Lawmakers on both sides of the aisle are pushing to change Minnesota law after the state Supreme Court ruled Wednesday that someone who is raped while they’re intoxicated is not considered “mentally incapacitated” unless they were given alcohol or drugs without their consent. Democratic Representative Kelly Moller from Shoreview contends it makes it more difficult to get sexual assault convictions:
“The tools aren’t readily available for prosecutors in those situations now, where a victim is what we call voluntarily intoxicated and then is sexually assaulted.”
Republican Marion O’Neill from Maple Lake says the Supreme Court ruling underscores the need to change criminal sexual conduct laws to reflect that all victims unable to consent need justice — not just those who have been forcibly intoxicated.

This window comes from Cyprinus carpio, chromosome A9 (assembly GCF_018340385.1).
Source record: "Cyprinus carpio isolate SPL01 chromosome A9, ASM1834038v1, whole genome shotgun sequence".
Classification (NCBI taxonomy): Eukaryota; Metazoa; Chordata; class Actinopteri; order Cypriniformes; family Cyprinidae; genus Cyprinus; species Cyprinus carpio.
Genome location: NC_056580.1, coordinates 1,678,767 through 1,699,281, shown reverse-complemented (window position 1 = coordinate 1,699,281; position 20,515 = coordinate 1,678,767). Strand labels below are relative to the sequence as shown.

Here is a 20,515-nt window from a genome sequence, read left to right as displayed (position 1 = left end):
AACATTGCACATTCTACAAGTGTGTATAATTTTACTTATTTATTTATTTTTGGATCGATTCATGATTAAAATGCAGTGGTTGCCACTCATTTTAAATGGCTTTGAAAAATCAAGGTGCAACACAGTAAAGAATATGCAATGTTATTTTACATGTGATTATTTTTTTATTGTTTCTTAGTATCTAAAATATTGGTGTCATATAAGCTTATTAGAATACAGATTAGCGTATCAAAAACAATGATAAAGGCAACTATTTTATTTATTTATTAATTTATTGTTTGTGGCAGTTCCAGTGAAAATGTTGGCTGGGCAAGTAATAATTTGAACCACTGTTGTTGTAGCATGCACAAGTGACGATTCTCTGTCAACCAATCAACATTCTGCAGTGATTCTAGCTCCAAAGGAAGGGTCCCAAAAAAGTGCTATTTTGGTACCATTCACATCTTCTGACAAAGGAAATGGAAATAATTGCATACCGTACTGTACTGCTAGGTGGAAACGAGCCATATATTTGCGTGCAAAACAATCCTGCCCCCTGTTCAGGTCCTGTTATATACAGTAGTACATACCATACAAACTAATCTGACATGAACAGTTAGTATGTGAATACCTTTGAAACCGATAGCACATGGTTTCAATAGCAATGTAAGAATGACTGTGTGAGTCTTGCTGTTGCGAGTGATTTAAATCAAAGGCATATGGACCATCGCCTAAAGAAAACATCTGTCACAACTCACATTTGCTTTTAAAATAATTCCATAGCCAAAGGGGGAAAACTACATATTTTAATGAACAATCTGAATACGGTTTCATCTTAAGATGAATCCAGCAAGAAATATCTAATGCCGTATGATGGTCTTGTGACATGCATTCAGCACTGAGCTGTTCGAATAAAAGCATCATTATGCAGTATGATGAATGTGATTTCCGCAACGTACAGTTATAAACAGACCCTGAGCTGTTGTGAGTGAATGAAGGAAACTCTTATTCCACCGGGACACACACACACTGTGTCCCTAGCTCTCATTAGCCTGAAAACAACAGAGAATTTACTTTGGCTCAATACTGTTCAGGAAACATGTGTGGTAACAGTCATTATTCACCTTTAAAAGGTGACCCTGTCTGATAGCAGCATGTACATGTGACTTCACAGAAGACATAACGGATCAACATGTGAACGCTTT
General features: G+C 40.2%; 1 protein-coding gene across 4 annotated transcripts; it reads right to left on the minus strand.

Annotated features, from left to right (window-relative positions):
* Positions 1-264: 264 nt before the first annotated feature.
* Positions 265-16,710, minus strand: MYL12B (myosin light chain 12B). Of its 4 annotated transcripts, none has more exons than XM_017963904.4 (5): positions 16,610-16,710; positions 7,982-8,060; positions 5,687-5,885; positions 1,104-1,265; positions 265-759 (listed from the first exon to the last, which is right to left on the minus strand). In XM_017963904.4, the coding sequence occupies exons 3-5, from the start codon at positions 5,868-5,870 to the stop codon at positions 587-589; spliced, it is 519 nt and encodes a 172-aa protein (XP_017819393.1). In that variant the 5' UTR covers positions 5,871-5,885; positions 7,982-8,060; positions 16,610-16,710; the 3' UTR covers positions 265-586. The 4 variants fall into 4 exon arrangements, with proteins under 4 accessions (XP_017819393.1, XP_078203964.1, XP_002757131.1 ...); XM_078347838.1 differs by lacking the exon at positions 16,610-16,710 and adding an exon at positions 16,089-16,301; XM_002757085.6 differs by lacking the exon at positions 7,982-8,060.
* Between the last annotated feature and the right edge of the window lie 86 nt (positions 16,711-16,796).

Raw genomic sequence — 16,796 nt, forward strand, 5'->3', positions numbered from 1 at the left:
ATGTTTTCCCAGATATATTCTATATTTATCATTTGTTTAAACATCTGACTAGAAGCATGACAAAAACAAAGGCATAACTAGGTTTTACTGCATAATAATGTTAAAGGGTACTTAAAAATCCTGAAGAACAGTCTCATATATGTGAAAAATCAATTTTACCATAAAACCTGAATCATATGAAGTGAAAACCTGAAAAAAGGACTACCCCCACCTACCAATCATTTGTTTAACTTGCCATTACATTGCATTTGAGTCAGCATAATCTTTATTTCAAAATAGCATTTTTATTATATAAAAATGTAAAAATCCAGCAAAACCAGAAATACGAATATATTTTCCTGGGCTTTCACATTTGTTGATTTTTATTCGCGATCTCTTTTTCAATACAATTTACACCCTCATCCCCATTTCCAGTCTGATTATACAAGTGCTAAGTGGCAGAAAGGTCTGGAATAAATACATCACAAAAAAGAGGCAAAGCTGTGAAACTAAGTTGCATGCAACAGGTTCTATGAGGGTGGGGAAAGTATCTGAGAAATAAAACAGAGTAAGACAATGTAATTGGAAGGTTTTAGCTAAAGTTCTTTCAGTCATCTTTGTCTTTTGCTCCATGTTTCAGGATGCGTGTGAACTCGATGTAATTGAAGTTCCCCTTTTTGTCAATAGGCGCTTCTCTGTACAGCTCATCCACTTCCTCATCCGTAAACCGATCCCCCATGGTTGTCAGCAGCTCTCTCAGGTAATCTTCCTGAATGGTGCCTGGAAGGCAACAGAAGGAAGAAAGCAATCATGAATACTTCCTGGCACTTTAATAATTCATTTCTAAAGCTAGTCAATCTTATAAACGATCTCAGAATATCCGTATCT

Representative Moller says under her bill, the prosecution still must prove their case beyond a reasonable doubt:
“They have to prove that the defendant knows, or has reason to know, that the victim is mentally incapacitated or intoxicated such that she can’t consent.”